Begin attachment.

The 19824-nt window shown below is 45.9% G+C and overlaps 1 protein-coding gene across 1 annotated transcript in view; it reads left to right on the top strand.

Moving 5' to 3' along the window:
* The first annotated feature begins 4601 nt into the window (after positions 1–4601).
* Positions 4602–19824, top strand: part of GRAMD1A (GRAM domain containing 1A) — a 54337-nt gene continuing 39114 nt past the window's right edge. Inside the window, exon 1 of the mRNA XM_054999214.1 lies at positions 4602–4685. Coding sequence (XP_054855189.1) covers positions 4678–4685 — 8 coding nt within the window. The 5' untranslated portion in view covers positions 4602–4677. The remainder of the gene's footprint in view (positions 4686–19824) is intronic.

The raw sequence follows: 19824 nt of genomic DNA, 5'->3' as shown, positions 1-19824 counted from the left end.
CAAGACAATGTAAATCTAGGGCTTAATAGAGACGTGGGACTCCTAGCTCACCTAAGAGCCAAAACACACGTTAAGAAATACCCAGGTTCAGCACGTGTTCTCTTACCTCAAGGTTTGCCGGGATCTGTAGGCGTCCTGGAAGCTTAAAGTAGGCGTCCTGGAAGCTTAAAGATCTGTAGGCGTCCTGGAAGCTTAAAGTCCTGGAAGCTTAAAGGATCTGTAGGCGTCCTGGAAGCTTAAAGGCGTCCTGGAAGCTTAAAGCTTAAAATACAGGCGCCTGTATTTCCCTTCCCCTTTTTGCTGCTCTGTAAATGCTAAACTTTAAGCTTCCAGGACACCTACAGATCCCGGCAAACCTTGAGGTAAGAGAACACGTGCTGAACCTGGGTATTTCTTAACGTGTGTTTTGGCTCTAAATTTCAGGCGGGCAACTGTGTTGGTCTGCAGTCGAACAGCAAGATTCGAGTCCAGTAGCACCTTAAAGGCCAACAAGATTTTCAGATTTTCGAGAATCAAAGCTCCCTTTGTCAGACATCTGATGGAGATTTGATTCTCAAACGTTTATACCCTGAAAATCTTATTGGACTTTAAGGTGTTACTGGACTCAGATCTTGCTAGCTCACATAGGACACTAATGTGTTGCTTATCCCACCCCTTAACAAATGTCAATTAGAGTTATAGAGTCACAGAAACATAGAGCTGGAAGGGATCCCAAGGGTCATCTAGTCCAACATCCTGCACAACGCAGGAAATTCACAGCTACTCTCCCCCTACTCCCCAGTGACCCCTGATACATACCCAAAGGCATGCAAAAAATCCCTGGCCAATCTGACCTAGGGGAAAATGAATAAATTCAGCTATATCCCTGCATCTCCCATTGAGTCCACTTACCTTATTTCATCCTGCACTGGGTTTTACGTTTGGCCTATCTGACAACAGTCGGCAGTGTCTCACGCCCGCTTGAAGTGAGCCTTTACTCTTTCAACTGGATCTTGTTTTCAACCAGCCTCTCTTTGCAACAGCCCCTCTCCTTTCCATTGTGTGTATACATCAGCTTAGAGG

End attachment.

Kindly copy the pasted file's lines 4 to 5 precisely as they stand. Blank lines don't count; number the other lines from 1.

* Positions 4602–19824, top strand: part of GRAMD1A (GRAM domain containing 1A) — a 54337-nt gene continuing 39114 nt past the window's right edge. Inside the window, exon 1 of the mRNA XM_054999214.1 lies at positions 4602–4685. Coding sequence (XP_054855189.1) covers positions 4678–4685 — 8 coding nt within the window. The 5' untranslated portion in view covers positions 4602–4677. The remainder of the gene's footprint in view (positions 4686–19824) is intronic.

The raw sequence follows: 19824 nt of genomic DNA, 5'->3' as shown, positions 1-19824 counted from the left end.